How a Dubai dance studio is reimagining classic ballets for children: 'We wanted to make it accessible'
'My First Ticket To Coppelia' reworks the classic 19th-century tale with a young audience in mind
A classic ballet is coming to Dubai, but reimagined for a modern young audience.
An adaptation of Coppelia will take place at The Theatre at the Mall of the Emirates on Friday and Saturday, November 6 and 7, and has been specifically designed with children in mind.
Much like the 19th-century original, My First Ticket to Coppelia tells the story of a young girl, Swanilda, who is enamoured with a boy named Franz. After Franz falls in love with a dancing doll he spots in the window of a doctor's home, mistaking it for a real girl, Swanilda takes her place in the hope of capturing his attention.
While the original production goes on for more than two hours, My First Ticket to Coppelia will have a runtime of an hour. The ballet, which will host four performances across the weekend, is meant to introduce audiences over the age of 2 to the dance form, making it the first professional ballet show in the region aimed at children and families.
Helen Ainsworth, artistic director at The National Ballet Studio, who choreographed and directed the ballet, says she reworked the story to include shorter scenes and a simplified plot so that young audiences would have no trouble keeping up.
A screen will also be lowered over the stage before each act, with text that will explain the events that are about to unfold.
“Parents can read the text aloud to their children if they’d like,” Ainsworth says. “The aim is to make sure children are keeping up with the story as they see it being danced, so there’s no doubt about what’s going to happen.”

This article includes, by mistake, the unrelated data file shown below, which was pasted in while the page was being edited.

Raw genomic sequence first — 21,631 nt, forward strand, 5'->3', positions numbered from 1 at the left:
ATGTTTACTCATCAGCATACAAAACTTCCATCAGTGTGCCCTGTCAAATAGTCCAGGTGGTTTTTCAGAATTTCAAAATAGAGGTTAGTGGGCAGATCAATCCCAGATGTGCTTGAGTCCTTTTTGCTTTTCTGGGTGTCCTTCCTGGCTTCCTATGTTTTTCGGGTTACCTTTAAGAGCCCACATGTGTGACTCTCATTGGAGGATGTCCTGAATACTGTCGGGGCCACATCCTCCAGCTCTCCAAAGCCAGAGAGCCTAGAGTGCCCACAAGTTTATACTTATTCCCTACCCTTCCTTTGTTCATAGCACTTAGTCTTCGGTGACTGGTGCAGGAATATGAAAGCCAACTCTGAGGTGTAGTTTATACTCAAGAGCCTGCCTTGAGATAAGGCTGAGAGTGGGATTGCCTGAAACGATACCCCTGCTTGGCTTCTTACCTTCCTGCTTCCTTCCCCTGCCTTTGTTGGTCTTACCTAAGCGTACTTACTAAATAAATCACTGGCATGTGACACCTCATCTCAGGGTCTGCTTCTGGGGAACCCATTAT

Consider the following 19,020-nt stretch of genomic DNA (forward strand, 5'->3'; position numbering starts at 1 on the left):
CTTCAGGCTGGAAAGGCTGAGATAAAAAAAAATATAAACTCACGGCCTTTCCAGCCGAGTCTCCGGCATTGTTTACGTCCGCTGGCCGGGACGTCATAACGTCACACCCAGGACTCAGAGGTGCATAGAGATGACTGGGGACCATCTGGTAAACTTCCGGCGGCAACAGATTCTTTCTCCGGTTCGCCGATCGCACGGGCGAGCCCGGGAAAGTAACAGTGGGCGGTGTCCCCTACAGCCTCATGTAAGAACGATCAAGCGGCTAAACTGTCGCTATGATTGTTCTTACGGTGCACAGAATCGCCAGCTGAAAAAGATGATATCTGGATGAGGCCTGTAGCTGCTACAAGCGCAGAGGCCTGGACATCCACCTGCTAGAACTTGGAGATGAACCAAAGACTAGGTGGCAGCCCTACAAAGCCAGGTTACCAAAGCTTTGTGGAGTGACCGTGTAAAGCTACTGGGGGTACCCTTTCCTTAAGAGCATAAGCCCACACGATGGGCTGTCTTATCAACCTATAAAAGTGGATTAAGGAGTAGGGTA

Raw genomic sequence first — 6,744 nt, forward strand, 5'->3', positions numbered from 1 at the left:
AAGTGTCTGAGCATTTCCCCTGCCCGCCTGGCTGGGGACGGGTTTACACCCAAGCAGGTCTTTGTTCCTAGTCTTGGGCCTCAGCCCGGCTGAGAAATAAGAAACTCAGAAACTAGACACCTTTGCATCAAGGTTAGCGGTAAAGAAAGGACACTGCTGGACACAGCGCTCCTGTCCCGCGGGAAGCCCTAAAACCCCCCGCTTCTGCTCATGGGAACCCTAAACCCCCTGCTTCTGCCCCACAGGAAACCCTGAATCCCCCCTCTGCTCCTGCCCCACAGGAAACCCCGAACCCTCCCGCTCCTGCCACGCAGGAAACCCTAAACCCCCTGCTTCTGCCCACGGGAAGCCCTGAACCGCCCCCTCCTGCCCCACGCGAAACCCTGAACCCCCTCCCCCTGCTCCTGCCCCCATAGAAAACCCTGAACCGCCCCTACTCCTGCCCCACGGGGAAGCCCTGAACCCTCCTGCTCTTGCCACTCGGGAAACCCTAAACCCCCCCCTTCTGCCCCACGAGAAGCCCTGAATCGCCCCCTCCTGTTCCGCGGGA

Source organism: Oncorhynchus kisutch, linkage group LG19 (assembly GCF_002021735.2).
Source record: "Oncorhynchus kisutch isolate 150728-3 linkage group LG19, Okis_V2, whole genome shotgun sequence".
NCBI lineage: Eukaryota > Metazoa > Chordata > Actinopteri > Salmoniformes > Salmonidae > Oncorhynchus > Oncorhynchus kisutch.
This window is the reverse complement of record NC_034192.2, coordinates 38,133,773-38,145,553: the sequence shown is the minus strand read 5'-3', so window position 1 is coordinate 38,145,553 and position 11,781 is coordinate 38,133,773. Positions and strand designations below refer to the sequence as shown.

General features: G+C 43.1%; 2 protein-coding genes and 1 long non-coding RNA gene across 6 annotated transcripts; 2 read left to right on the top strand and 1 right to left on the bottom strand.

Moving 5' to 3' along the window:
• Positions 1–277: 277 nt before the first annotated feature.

While most key elements in the adaptation pay tribute to the original work, Ainsworth did take some liberties with the ending.
“I wanted the story to wrap up with a moral,” she says.
In the original ballet, Dr Coppelius, the inventor of the doll, wants to bring his creation to life by mystically transferring the spirit of another person into the lifelike model. After the doctor puts Franz to sleep, with the aim of transferring the boy's life force to his work, Swanilda pretends to come to life as the doll to save her love's life. She destroys the doctor's workshop before making an escape with Franz.
While the adaptation remains truthful to the original, it also shows Franz and Swanilda feeling guilty for destroying the doctor’s office.
“They realise he’s a real person with feelings and that they shouldn’t have behaved this way so they apologise. The moral is that if you behave badly, you must apologise. And that old people deserve to be treated with respect.”
Eleven professional dancers from Dubai’s National Ballet Studio will take part in the performance.
While the team discussed the option of bringing dancers from abroad, Ainsworth says there was a “fantastic pool of local talent and it wasn’t necessary to bring someone in". "We have amazing dancers here," she says.
While this year has taken a toll on many aspects of our lives – from our mental health to our daily activities – it is vital to expose children to a wide range of art forms, Ainsworth adds.
"It's important, especially in these times, to keep producing live performances and art for children, so that they have that normality.”
That was her primary drive for bringing the story of Coppelia to the stage, deciding that “this was going to be our first show and it is going to be for children, especially since they’ve been indoors for such a long time".
This weekend’s performances will mark the first of the My First Ticket To series. The National Ballet Studio is already planning to bring the story of Cinderella to The Theatre in February, followed by a reimagining of a Shakespeare play, all aimed at a young audience.
Ainsworth, who has three children of her own, says she wanted ballet to be "accessible".
"I don’t want children to be scared of it. I don’t want them to lose focus. A traditional ballet can take place over two to three hours. It can be too much for children. If we want our children to read, we don’t start by reading them War and Peace. We start with a children’s book.”
Updated: November 4, 2020 11:27 AM